Apart from the fact they failed to copyright the Twenty20 format and they're pissed off about that because they missed on a big money-spinner, it seems to me that in the creation of The Hundred they'd rather invent an entirely new format than make the social and cultural changes necessary to the existing formats to make South Asian or Black British people welcome. They're kicking it into the long grass and hopefully everyone will have their heads turned by the fireworks and the fact it's back on the BBC, and everyone will forget that they're not doing what they really should be doing.
You've highlighted these issues, but what are some practical steps that can be taken to address them?
If I really knew the answer to that I'd be on a six-figure salary somewhere, wouldn't I?
Like British society more generally, cricket is at its own throat, whether it's Brexit or remain, anti-vaxxers... whatever it is, they're doing a really good job of divide and rule at the minute. Cricket is no different. You've got a hardcore of traditionalists that want County Cricket to be put in a perspex box and placed in a museum and you never touch it. Then you've got the radicals who think that The Hundred is the best thing since sliced bread and the future. Then you've got people like me, who might be described as a pragmatist, who says we need both formats.
The County Championship, even in the 19th Century, was an anachronism. As far as modern life in 21st century Britain goes, it's beyond an anachronism; it's played during the working week, it's one man and his dog. No matter how badly run or badly supported it is, it's a very important cultural artefact and for that reason alone, it needs to be preserved in some shape or form.
What I argue in the book, not explicitly, is that cricket going forward should learn from its history. Or more importantly, learn from the history of football. What was it that made football the people's game? It was open, meritocratic competition. Cricket has never been organised in that way. It's a closed shop of 18 counties who know they're bullet proof. Even if you're at the bottom the second division someone will bail you out. They're so comfortable, I don't feel they're trying very hard at promoting excellence.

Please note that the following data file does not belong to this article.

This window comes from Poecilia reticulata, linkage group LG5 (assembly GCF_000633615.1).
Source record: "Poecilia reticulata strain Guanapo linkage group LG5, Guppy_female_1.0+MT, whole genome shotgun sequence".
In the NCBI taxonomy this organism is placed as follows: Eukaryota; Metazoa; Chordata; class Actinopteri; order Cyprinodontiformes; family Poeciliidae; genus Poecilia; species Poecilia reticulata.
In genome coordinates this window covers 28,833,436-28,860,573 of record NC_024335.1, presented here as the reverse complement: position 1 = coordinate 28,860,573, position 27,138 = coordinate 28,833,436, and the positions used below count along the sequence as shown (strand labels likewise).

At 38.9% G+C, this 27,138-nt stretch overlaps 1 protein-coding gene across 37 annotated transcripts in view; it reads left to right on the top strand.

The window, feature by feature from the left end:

They're not looking past the easy wins of picking a ready-made public schoolboy off the conveyor belt.
And in that regard, they're not looking past the easy wins of picking a ready-made public schoolboy off the conveyor belt rather than going into the inner-city, finding an outrageously talented South Asian lad and bringing him through the ranks, the structural racism not withstanding. There's no real motivation for the County Cricket Clubs to do much in the way of talent spotting. What I would like to see, personally, is three divisions in the County Championship, promotion and relegation, and the introduction of an F.A. Cup style competition, where the minor counties and even top level ECB Premier League clubs get to compete against each other.
There must be hidden talent out there. The very name County Championsip is inherently unhelpful, because a County Club is such a Victorian concept.
Yeah, it's one of the only things that's still organised by old Counties
If you had a three division, relegation and promotion structure, who's to say you couldn't promote people into that structure? What you need then, is maybe some sort of, I don't know, South Asian entrepreneur from Luton, Birmingham, Leicester, bankrolling a club, saying: 'Alright, well you lot aren't interested, I'm gonna find all these talented lads and I bet you in ten years we'll have a club that can beat almost any County club.' Give us ten years, and access, and we can beat this lot.
This is all pie in the sky, but if I was put in charge for a year, that's the format I'd introduce, because that's what made football a success. It's what made it professional, and by being professional standards will rise. And it made it popular, because you had more localised clubs competing in an overtly meritocratic pyramid. You know exactly where you stand - in cricket, no-one knows exactly where they stand.
Different Class: the Untold Story of English Cricket is out now on Repeater Books.